The weekend was long and tiring, but lots of fun. The Lockard Reunion was a rousing success, and we left Disney the way we found it. Jen’s aunt Jane brought a bin full of old family pictures as well as a current geneaology, and the documents were the source of a lot of conversation and memories. One of the cool things we learned was that at one time her father’s family owned a good portion of the businesses in their hometown. Some of the pictures showed huge advertising signs with the family name that she’d die to have now.
Ty and Lorie are doing very well, and Bonny was just as cute as a button. They have a beautiful house set back by a lake and old trees (a rarity in most of Orando, I’m told.) I think I took more pictures of their baby than of the Lockards, because she was just so photogenic. And to keep the streak alive, Ty showed us Heavy Metal Parking Lot (our last visit in Houston, we screened The Dancing Outlaw) which I’ve heard of but never had the privilege of seeing. And it was as funny as I thought it would be—it brought me right back to high school, and I could laugh at these people without getting the crap kicked out of me (the folks in this video made up about 70% of my high school population, no lie.)
Jen and I spent our Saturday afternoon at MGM Studios, which was not the showcase of gay pride we were expecting, but still fun. We got our pictures taken with Buzz, Woody, and Jesse the Cowgirl from Toy Story; we rode the Aerosmith roller coaster (good ride) and the Tower of Terror (merely alright). We got rained on twice, and ate plenty of fried American foods. In the evening we met up with the fambly at the Wilderness Lodge, then boarded a bus for Epcot, where they had arranged an ice cream social for us after the fireworks at the lake. The family mingled and told stories until 11, when they took us back home. Sunday was spent in one of the side lounges at the lodge, where we looked through pictures and had barbecue.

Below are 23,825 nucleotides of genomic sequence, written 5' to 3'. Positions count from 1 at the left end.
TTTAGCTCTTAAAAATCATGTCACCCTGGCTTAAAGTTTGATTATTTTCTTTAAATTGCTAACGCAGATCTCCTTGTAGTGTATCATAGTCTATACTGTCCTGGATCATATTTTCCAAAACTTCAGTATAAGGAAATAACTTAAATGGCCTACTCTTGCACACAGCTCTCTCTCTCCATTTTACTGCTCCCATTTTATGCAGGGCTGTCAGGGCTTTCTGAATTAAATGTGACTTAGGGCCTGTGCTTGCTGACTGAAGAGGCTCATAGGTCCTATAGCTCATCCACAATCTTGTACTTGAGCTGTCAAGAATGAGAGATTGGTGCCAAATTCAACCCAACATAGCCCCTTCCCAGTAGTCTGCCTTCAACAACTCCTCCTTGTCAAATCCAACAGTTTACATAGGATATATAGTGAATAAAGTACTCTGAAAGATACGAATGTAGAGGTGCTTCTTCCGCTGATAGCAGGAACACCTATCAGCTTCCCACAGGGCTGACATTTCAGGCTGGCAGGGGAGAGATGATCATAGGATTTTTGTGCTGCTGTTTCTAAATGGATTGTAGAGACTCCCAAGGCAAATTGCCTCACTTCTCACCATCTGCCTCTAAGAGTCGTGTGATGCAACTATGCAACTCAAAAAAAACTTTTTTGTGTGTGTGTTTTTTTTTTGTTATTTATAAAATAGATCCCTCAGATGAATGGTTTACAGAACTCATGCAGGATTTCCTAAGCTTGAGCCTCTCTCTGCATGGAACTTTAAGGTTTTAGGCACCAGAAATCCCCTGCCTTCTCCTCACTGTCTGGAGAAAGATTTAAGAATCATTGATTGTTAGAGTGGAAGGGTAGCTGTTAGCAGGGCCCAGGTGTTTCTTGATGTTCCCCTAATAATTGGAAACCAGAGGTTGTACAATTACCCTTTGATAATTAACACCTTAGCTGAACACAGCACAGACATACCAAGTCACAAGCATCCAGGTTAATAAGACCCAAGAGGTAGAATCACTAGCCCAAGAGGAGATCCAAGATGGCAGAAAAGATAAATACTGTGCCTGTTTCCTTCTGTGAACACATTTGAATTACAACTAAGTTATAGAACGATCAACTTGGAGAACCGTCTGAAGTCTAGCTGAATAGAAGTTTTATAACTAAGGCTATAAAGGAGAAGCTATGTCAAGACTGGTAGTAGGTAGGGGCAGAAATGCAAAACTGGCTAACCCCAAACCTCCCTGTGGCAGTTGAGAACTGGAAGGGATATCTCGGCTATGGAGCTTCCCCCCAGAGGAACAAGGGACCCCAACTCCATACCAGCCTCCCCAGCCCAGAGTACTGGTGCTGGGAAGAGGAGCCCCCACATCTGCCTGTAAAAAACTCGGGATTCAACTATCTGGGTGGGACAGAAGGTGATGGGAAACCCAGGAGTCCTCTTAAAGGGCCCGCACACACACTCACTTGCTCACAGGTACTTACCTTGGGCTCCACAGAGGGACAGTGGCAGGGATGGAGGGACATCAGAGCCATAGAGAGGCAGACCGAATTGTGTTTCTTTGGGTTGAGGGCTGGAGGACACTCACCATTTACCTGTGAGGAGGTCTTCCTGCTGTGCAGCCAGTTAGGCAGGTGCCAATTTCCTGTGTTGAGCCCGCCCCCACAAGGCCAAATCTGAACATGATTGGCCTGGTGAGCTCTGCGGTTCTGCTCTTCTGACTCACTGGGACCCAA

I’m currently about 30,000 feet above Georgia on my way to Orlando for the Great Gathering of Lockards, where Jen’s father’s people are reuniting together for the first time in years. I volunteered as the Dutiful Boyfriend to accompany her for moral support (and to prevent her from killing any of her family while she’s there.) The occasion is made all the more interesting by the fact that this is indeed Gay Day at Disneyland, so the arch-conservative Waltons from backwoods Pennsylvania will be surrounded by thousands of happily queer folk. I am bringing camera with fully-charged batteries to document the looks of disgust, incredulity, and finally, resigned acceptance from her father, Captain, USN (Retired.) Oh, kids, this is gonna be great.
I’m also coming up with righteous reasons why I shouldn’t have to wear the Lockard T-Shirt, only rumors of which I have heard. (I have mental images of an ultraviolet XXL shirt with a muddy photo surrounded by some huge bubble lettering.) The occasion is also made great by the fact that we are not staying with The Mouse, but with Jen’s good friends Ty and Lorie, who recently added little Bonnie Rose to the world.
Interesting phenomena: I did a Google search this week on french striped grunts and the sixth or seventh hit was from my own site. Sweet!
Observations on flying three times in the past two months:
- USAir gives you pretzels. I hate pretzels. Southwest gives you Air Crisps and peanuts.
- USAir’s seats are more cramped. But their planes are cleaner. (and not as ugly as Southwest’s.)
- The cattle-call method of seating sucks, unless you’re on a 2/3 full flight.
- You can’t have baggage with all kinds of straps hanging off it or they make you sign a waiver that makes it OK to lose the bag.
- I’ve gotten better at the preflight security check. I can have the laptop out of the bag and in the tray in five seconds flat.
- iTunes is a lifesaver. If I didn’t already have enough reason to buy an iPod, I have a good one now.
- Next flight: more DVD’s.
- Southwest’s customer service rocks. The phone did not ring once when I called to switch flights; when I was immediately connected, I started to stammer like I got caught passing notes in Chemistry class and the CSR had to wait for me to remember why I called.
- USAir’s ticketless baggage system is awesome. I’m hooked.
The May issue of Scientific American has a very fascinating article on “scale-free” networks. Researchers have done numerous studies on the Internet and found just how similar it works to things like single-celled microorganisms and viruses. Great writing in this article, by the way. Lots of good information.
(Disclaimer: it was sitting on the toilet in the men’s room at work as bathroom reading. I don’t currently subscribe.)